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Pixel 3 XL review: A big phone with a fantastic camera and a big notch

The Pixel 3 XL is a bit different to what you usually see from big-screen phones. It costs under $1,000 ($899, £869, AU$1,349), and it has one rear camera lens, no more. As the 6.3-inch version to Google’s 5.5-inch Pixel 3 phone, the 3 XL serves up a nearly identical experience to its smaller counterpart. Sure, there’s a notch and a bigger battery to compensate for the larger screen’s power drain, but like with the iPhone XS and the iPhone XS Max, there’s no standout feature separating Google’s phones.

At $100 (£130, AU$150) more than the Pixel 3, it’s not too much to fork over for having a larger screen. But compared to other phones, the Pixel’s lack of expandable storage complicates its overall value. Though the starting price for the 64GB model is cheaper than that of the iPhone XS Max and Galaxy Note 9, the gig-to-price ratio is cheaper with the second-tier iPhone XS Max, and the Note 9 can add up to 512GB of external memory. The Note 9 also has an embedded stylus, which adds more productivity skills to the phone.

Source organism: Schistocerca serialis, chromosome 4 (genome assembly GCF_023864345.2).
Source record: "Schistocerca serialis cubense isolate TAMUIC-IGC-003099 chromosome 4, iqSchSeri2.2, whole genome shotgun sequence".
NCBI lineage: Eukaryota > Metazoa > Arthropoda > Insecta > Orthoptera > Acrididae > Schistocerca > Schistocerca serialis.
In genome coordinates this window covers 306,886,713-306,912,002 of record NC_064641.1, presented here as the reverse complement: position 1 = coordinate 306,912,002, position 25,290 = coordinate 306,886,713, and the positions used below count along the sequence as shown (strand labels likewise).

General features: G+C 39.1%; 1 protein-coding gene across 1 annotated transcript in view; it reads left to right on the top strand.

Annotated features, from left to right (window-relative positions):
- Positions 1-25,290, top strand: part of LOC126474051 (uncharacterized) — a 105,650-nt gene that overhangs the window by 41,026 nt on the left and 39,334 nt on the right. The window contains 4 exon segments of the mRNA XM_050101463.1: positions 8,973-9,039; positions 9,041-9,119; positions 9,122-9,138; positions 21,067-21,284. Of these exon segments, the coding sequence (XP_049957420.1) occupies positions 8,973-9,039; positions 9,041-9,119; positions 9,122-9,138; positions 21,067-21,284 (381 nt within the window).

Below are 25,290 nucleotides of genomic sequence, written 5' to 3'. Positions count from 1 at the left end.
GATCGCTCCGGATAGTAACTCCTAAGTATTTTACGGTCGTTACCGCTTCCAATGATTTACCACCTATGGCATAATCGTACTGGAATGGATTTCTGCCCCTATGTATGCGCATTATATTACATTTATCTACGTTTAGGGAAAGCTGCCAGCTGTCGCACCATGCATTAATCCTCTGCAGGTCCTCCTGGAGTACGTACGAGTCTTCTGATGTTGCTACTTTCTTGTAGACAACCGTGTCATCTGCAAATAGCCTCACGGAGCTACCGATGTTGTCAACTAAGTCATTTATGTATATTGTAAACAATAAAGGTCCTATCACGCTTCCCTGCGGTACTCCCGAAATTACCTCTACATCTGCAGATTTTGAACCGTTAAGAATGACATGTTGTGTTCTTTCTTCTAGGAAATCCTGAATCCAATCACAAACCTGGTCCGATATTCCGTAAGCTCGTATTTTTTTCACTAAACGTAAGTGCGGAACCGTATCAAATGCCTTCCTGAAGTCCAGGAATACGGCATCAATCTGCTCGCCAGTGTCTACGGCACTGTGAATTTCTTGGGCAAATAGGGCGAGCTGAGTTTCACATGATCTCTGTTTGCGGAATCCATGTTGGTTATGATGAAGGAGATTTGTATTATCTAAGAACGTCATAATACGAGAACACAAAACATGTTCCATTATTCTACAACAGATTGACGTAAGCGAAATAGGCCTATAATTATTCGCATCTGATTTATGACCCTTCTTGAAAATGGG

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With the Pixel 3 XL, Google hops on the notch bandwagon.


Sarah Tew/CNET

If the Pixel 3 XL is out of your budget, consider the OnePlus 6T. It also has high-end hardware, a nimble camera and a big 6.41-inch screen, but starts at only $549 (£499 an AU$774, converted) for 128GB. If you’re open to iOS, the iPhone XR is $150 cheaper than the Pixel 3 XL and is worth looking into as well. (Keep in mind that all three phones don’t have a 3.5mm headphone jack, but Google does include USB-C headphones and a 3.5mm adapter in the box.)   

But if you can afford it, the Pixel 3 XL is one of the best phones you can buy. It may not be as premium as the iPhone XS Max or Galaxy Note 9, but its fantastic camera and extra perks like unlimited cloud storage and timely software updates make it a top-of-the-line phone to get. At times, it even takes better photos than the iPhone XS.

For a more in-depth breakdown, including camera and software analysis, head over to my Pixel 3 review.

Editors’ note: This review was originally published on Oct. 15, 2018, and was updated on Nov. 9 with additional analysis of the OnePlus 6T.  

Pixel 3 XL design and screen

Last year’s Pixel 2 XL experienced some issues with screen burn-in, wherein remnants of images remained on the display, even when the screen changed. After using this phone for a week and a half, I haven’t seen or noticed any of the same burn-in problems, including any remaining home key images, when I displayed an all-white or gray color swatch. 

Whether on TVs or phones, OLED displays are more prone to the issue after all, and I also haven’t handled this Pixel for very long. It’s important to keep in mind that image retention can happen with any OLED phone’s screen — yes, even Apple acknowledges the possibility. So far though, it’s not appearing in the Pixel 3 XL.


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